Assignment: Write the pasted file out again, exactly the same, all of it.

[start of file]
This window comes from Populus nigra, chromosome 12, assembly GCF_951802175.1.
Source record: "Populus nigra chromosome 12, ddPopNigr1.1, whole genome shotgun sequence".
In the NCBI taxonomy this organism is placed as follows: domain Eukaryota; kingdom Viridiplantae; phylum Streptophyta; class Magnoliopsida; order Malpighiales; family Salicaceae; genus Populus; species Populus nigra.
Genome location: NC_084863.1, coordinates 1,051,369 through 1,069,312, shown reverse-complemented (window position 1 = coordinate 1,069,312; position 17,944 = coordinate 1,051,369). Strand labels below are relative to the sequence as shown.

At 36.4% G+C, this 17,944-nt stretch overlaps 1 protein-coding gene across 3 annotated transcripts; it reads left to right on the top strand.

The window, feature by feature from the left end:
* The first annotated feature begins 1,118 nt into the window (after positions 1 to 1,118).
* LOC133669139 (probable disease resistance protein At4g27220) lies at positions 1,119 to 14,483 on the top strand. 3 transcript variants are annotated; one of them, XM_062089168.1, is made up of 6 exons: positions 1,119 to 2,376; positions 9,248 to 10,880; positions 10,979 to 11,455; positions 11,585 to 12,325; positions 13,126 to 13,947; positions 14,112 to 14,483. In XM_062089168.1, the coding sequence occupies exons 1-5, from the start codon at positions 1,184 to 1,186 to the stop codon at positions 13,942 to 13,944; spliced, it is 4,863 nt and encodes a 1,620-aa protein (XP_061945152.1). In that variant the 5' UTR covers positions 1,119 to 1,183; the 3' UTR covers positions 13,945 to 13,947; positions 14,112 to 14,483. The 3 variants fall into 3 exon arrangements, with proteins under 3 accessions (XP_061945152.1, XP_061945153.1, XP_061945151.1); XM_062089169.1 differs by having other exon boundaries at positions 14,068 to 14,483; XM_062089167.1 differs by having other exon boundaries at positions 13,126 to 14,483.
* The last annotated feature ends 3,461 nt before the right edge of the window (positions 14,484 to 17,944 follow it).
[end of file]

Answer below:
This window comes from Populus nigra, chromosome 12, assembly GCF_951802175.1.
Source record: "Populus nigra chromosome 12, ddPopNigr1.1, whole genome shotgun sequence".
In the NCBI taxonomy this organism is placed as follows: domain Eukaryota; kingdom Viridiplantae; phylum Streptophyta; class Magnoliopsida; order Malpighiales; family Salicaceae; genus Populus; species Populus nigra.
Genome location: NC_084863.1, coordinates 1,051,369 through 1,069,312, shown reverse-complemented (window position 1 = coordinate 1,069,312; position 17,944 = coordinate 1,051,369). Strand labels below are relative to the sequence as shown.

At 36.4% G+C, this 17,944-nt stretch overlaps 1 protein-coding gene across 3 annotated transcripts; it reads left to right on the top strand.

The window, feature by feature from the left end:
* The first annotated feature begins 1,118 nt into the window (after positions 1 to 1,118).
* LOC133669139 (probable disease resistance protein At4g27220) lies at positions 1,119 to 14,483 on the top strand. 3 transcript variants are annotated; one of them, XM_062089168.1, is made up of 6 exons: positions 1,119 to 2,376; positions 9,248 to 10,880; positions 10,979 to 11,455; positions 11,585 to 12,325; positions 13,126 to 13,947; positions 14,112 to 14,483. In XM_062089168.1, the coding sequence occupies exons 1-5, from the start codon at positions 1,184 to 1,186 to the stop codon at positions 13,942 to 13,944; spliced, it is 4,863 nt and encodes a 1,620-aa protein (XP_061945152.1). In that variant the 5' UTR covers positions 1,119 to 1,183; the 3' UTR covers positions 13,945 to 13,947; positions 14,112 to 14,483. The 3 variants fall into 3 exon arrangements, with proteins under 3 accessions (XP_061945152.1, XP_061945153.1, XP_061945151.1); XM_062089169.1 differs by having other exon boundaries at positions 14,068 to 14,483; XM_062089167.1 differs by having other exon boundaries at positions 13,126 to 14,483.
* The last annotated feature ends 3,461 nt before the right edge of the window (positions 14,484 to 17,944 follow it).